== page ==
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About 93% of All Assets Seized by the IRS in 2021 from Cryptocurrencies

According to the agency, almost all the money recovered by the Internal Revenue Service’s Criminal Investigation branch during the previous fiscal year was in cryptocurrency, demonstrating how widespread it has become among criminals.

During the previous fiscal year, the IRS seized $3.5 billion in bitcoin in nontax investigations, accounting for 93 percent of its total seizures from October  2020 to September 2021, highlighting how criminals have embraced digital cash.

The Large Cryptocurrency Seizures

The IRS has taken a strong stance in favor of bitcoin and other cryptocurrencies, with digital money swiftly becoming the preferred method of payment in criminal cases when the agency seizes cash.

According to Jarod Koopman, the acting executive director of the IRS’s Cyber and Forensic Services division, large cryptocurrency seizures have become the new standard for criminal investigations.

He described the figure as a massive, huge number. We’ve seen a change in our investigative work.

While bitcoin had its heyday about a decade ago as the favored money for buying black market products on the internet, it has now evolved into a major investment vehicle for some of the world’s most powerful financial organizations.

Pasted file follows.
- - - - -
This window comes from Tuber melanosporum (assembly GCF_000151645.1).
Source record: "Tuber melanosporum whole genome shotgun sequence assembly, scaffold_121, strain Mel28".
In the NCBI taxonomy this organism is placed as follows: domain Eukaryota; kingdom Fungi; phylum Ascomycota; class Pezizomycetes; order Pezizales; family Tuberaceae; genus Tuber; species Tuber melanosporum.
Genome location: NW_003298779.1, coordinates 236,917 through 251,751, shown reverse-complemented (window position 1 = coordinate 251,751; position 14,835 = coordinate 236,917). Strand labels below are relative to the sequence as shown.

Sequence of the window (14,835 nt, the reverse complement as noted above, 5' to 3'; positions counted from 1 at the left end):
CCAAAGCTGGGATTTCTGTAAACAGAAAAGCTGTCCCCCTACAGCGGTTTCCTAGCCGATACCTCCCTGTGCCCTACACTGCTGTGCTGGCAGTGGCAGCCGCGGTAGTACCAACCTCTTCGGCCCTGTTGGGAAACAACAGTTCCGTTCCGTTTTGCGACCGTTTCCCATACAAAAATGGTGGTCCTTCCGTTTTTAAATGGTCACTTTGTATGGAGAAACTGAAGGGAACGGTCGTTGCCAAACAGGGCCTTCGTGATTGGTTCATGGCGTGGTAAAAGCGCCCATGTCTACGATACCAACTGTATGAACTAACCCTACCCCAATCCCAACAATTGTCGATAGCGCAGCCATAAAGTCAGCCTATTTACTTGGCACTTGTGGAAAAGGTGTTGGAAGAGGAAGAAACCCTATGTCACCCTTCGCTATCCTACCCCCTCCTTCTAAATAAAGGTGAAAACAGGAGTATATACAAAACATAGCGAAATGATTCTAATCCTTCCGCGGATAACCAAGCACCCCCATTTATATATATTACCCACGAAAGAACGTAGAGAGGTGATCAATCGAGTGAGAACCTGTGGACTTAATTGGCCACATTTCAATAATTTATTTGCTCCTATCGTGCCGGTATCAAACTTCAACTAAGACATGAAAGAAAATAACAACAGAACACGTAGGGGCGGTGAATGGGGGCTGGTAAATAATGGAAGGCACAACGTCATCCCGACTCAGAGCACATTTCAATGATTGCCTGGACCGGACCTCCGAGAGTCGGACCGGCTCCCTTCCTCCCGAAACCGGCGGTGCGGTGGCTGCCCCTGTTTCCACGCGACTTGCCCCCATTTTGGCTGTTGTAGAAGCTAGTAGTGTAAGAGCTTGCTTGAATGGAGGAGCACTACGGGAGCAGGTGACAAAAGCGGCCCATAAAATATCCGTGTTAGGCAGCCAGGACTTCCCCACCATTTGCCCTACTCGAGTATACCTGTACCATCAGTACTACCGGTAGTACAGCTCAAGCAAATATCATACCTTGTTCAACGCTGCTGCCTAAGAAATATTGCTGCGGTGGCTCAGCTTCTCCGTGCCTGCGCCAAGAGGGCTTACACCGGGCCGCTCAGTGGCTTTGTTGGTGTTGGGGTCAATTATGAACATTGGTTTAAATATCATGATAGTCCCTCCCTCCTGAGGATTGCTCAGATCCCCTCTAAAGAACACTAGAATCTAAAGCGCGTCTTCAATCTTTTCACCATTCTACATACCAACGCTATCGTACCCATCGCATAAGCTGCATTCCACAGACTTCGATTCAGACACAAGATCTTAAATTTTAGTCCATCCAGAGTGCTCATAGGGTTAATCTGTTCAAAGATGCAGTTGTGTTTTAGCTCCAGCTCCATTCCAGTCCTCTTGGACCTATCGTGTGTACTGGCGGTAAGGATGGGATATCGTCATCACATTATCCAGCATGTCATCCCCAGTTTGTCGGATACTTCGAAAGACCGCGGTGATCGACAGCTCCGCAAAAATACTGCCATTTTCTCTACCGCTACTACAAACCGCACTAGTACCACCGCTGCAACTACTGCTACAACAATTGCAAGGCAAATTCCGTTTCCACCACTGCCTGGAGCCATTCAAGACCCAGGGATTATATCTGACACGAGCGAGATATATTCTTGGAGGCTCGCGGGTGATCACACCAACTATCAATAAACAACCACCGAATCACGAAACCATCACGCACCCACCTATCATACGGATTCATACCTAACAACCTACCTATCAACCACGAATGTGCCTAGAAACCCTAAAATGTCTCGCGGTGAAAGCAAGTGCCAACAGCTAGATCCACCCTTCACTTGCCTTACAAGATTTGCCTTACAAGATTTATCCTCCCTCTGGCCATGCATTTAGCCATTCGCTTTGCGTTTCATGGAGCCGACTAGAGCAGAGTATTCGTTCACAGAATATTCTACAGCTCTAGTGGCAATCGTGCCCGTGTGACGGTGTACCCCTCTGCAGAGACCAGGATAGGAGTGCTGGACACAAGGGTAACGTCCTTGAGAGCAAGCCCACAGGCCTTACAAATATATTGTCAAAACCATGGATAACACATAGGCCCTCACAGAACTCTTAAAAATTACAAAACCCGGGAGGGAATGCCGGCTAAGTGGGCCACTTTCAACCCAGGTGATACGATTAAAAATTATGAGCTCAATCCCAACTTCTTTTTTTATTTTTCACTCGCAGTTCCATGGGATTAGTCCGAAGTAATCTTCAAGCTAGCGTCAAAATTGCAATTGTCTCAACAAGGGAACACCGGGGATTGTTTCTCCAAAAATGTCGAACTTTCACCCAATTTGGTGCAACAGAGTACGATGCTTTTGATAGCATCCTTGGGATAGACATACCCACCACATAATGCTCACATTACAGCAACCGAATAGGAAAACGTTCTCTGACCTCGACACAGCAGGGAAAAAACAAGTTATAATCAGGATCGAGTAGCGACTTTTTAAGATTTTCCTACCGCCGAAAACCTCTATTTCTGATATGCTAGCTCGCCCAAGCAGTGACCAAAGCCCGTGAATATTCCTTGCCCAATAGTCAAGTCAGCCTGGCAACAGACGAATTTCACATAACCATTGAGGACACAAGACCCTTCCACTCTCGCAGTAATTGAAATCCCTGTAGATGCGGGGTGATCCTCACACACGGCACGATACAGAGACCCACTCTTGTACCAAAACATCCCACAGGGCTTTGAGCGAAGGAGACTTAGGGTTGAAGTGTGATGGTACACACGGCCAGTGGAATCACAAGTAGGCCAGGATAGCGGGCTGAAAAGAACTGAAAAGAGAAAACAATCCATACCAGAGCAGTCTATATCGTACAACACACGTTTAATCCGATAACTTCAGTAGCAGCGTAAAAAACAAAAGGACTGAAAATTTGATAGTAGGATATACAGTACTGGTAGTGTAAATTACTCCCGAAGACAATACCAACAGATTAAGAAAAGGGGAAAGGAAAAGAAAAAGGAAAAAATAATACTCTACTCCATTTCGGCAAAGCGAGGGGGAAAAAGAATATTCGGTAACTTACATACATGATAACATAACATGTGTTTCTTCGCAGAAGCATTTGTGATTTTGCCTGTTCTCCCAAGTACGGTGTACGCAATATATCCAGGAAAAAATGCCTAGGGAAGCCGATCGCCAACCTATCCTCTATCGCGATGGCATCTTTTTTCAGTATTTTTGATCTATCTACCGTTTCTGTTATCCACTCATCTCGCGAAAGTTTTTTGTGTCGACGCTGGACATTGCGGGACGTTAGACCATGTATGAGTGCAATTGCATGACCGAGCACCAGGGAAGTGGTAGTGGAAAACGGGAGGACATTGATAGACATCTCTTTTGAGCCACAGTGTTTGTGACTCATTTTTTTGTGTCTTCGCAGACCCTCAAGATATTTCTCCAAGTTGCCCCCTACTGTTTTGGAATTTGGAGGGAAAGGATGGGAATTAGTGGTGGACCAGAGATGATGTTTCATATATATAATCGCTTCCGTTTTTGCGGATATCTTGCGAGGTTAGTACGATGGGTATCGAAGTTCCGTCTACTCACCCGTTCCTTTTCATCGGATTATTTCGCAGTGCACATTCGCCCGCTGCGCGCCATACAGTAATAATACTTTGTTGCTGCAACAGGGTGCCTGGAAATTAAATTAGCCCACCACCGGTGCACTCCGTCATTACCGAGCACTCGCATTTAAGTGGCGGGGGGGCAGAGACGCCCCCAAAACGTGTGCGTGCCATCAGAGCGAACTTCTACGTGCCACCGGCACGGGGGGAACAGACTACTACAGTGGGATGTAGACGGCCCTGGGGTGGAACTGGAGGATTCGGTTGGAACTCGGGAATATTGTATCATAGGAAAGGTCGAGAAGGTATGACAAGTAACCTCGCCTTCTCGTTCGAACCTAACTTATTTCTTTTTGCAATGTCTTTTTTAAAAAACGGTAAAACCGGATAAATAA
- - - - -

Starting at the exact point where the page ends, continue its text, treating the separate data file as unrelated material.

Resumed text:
However, due to its ease of moving money from one person to another anywhere in the globe, bitcoin and other cryptocurrencies continue to play a significant part in cybercrime. (Source: NBC News

Why is Bitcoin Popular Among the Hackers? 

Bitcoin is still quite popular among hackers who breach computers and then demand a ransom. According to an analysis released in October, the Treasury Department’s Financial Crimes Enforcement Network discovered $590 million in bitcoin ransomware payments in the first six months of 2021 alone.

A few high-profile lawsuits plus the fact that bitcoin’s value has risen in recent years account for much of the $3.5 billion.

Over 69,000 bitcoins left over from the Silk Road case, the first significant law enforcement raid on a darknet criminal market, accounted for more than $1 billion of the cash. 

The IRS used the help of cryptocurrency tracking service Chainalysis to locate and collect bitcoin that had been hacked and stolen from that site by an unidentified individual. The agency seized them in November and is currently holding access to them offline until they can be auctioned off to the general public.

When Silk Road creator Ross Ulbricht was arrested in 2015, the bitcoins were valued at around $237 apiece, totaling well over $16 million.

A further $10 million was taken from Volodymyr Kvashuk, a former Microsoft employee sentenced to nine years in jail last year for stealing virtual gift cards and selling them for bitcoin, which he then attempted to launder.

According to Koopman, the IRS Criminal Investigation may take even more cryptocurrencies next year. (Source: NBC News)

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